hat ultimately led to Oedipus’ tragic undoing in Sophocles’ masterpiece Oedipus Rex? Was it his hubris? His excessive temper? His blind determination? No. These are simply symptoms of a much greater disease. Oedipus’ real tragic flaw was that he’d never seen David Simon’s groundbreaking HBO series The Wire. Sophocles knew this, and that is why his masterpiece, Oedipus Rex, is still so relevant. At the end of the day can we really trust someone who hasn’t taken the time to watch The Wire? No. We cannot.
Colleagues and students alike have come at me with the same rebuttal: “But Professor Johnston, Oedipus Rex was set in ancient Greece. The Wire hadn’t come out yet. In fact HBO wasn’t even a thing, let alone television or Baltimore.” And to them I have the same response: That’s what makes the play so brilliant.
When the curtains rise we see the togas and robes and before a word is even spoken we think to ourselves, “Oh no. This play is set in ancient Greece. This man has never seen The Wire. This is going to end poorly.” Sophocles knew what he was doing. He chose to set his play in ancient Greece, a time famous for not having The Wire. This fact has eluded my fellow classics professors. Shockingly, in pages upon pages dissecting this play, I have never seen The Wire mentioned.
Yet this interpretation adds an entire new layer to Sophocles’ masterpiece that we rarely, if ever, talk about. Ultimately Oedipus is exiled, blind from his own kingdom. But what we’re forgetting is that the kingdom is full of people who also have never seen the single greatest television show ever made. So then a new question surfaces: Is Oedipus’ new secluded fate all that bad? He rid himself of the people who have no idea who Stringer Bell is. I wouldn’t want to surround myself with those people. Perhaps it’s a happy ending.
But of course this is not true. It’s a tragedy after all. Oedipus is so ashamed. Ashamed of murdering his father, ashamed of sleeping with his mother, ashamed of not realizing how awesome McNulty is, that he voluntarily blinds himself. This is of course the ultimate sacrifice. He gouges out his Wire-seeing devices, making it impossible for him to ever see David Simon’s masterpiece. Sure he can hear it, but how good is that ‘Awww Fuck’ scene from season one going to be if he can’t watch it?
Oedipus never saw The Wire, and the gods abandoned him.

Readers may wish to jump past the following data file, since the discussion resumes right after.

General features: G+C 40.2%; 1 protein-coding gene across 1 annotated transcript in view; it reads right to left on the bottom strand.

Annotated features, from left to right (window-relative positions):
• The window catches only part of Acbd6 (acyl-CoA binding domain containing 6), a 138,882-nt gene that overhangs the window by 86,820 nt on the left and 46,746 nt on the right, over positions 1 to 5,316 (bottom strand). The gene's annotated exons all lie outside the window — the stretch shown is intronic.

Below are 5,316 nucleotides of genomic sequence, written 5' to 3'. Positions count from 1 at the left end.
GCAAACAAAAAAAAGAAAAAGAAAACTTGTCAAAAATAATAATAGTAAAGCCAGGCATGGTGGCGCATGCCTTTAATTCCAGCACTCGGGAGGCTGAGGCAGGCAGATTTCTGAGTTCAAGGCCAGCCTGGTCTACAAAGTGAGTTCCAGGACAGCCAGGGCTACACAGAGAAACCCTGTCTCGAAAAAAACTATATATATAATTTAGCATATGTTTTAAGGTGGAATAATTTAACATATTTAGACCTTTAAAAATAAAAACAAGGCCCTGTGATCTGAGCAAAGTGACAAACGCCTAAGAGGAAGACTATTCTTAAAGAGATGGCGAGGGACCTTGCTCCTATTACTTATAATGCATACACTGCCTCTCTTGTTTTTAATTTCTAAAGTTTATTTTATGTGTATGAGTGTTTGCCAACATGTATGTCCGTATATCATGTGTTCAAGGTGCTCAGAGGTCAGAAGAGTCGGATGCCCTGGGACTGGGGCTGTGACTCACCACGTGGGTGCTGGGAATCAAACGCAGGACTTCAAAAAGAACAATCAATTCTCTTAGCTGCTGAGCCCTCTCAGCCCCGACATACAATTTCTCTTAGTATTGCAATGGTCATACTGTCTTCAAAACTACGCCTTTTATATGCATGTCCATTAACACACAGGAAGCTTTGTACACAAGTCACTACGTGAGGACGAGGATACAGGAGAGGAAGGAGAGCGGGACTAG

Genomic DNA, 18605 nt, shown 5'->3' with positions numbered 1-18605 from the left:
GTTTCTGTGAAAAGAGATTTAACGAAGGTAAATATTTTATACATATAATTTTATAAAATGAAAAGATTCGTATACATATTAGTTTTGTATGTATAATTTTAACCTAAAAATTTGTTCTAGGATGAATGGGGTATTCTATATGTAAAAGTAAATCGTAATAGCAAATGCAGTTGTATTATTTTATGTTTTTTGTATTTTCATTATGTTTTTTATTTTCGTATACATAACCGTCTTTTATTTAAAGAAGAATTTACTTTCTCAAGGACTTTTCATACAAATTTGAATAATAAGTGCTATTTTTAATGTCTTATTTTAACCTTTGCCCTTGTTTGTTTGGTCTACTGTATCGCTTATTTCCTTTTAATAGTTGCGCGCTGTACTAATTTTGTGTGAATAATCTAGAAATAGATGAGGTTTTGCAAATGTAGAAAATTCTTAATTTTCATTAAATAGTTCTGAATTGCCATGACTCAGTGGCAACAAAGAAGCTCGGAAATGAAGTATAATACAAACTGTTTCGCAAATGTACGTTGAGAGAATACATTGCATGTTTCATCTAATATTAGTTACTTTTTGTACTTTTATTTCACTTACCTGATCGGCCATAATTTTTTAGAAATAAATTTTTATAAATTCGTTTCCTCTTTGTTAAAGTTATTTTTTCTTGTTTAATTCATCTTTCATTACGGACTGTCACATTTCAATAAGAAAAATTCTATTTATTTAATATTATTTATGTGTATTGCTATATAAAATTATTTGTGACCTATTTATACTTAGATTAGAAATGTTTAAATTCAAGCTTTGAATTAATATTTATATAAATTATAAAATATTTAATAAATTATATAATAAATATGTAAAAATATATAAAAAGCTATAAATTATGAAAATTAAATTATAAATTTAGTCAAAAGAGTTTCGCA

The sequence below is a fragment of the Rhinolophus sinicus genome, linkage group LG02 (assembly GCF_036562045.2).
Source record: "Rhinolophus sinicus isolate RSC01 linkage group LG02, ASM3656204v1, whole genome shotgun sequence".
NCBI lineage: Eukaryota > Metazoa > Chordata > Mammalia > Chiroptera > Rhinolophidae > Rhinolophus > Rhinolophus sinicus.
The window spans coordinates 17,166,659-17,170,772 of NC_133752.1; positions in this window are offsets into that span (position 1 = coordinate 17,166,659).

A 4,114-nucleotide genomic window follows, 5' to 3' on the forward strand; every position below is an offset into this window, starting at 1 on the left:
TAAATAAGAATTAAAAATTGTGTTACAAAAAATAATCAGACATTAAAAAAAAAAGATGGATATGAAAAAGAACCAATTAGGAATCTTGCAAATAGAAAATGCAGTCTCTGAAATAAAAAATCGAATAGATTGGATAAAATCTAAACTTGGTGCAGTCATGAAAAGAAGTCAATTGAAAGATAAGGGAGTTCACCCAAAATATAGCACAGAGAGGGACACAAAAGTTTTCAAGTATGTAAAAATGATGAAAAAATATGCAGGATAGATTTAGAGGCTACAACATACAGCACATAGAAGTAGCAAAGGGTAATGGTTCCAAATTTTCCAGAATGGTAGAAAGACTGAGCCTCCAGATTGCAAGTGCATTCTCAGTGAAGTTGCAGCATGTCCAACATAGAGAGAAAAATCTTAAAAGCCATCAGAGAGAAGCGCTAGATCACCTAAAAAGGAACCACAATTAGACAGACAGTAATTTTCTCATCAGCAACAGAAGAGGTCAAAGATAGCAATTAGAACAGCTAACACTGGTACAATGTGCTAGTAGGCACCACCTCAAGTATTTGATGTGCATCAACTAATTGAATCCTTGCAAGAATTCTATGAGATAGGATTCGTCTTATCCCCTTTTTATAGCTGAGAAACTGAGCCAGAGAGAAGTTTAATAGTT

This is actually a very common theme throughout Western culture. In most literature no one has ever seen The Wire. It’s rooted in ancient Greece, of course, but traces of it can also be seen throughout modern Judeo-Christian mythology. Original sin: Eve chooses to eat the apple instead of watching The Wire, which we can only assume Eden had. It’s paradise after all. The great flood: God punished everyone except Noah for not having watched the greatest show ever made. Noah was of course spared because God thought he would really dig it.
And of course we can’t forget the mother-lode: the story of Jesus. When Jesus was crucified he did not know who Omar was. But three days later he returned to Earth, enlightened after binge watching the entire series in Heaven. That’s why they call it Good Friday: Good for him — he gets to go watch The Wire. And for those of you who are skeptical, yes, you can watch the whole thing in three days, or at least through season four, and that’s really what matters.
It continues on. The characters of Shakespeare have never seen it. Of Dante. Of Orwell! Of course 1984 is a dystopic! The Wire didn’t come out until 2001! In fact we don’t see a utopia in Western culture until Star Trek, which we assume is so wonderful because it’s in the future and everyone has seen The Wire by then. Even The Wire takes place in a world where no one has watched The Wire. Which is ultimately what makes David Simon’s Baltimore so tragic and so beautiful.
But it all began with Oedipus. When you put Oedipus Rex in its proper context the entirety of Western culture falls into place. And for those of you who haven’t seen The Wire yet: LOOK, YOU JUST DON’T UNDERSTAND, OK?!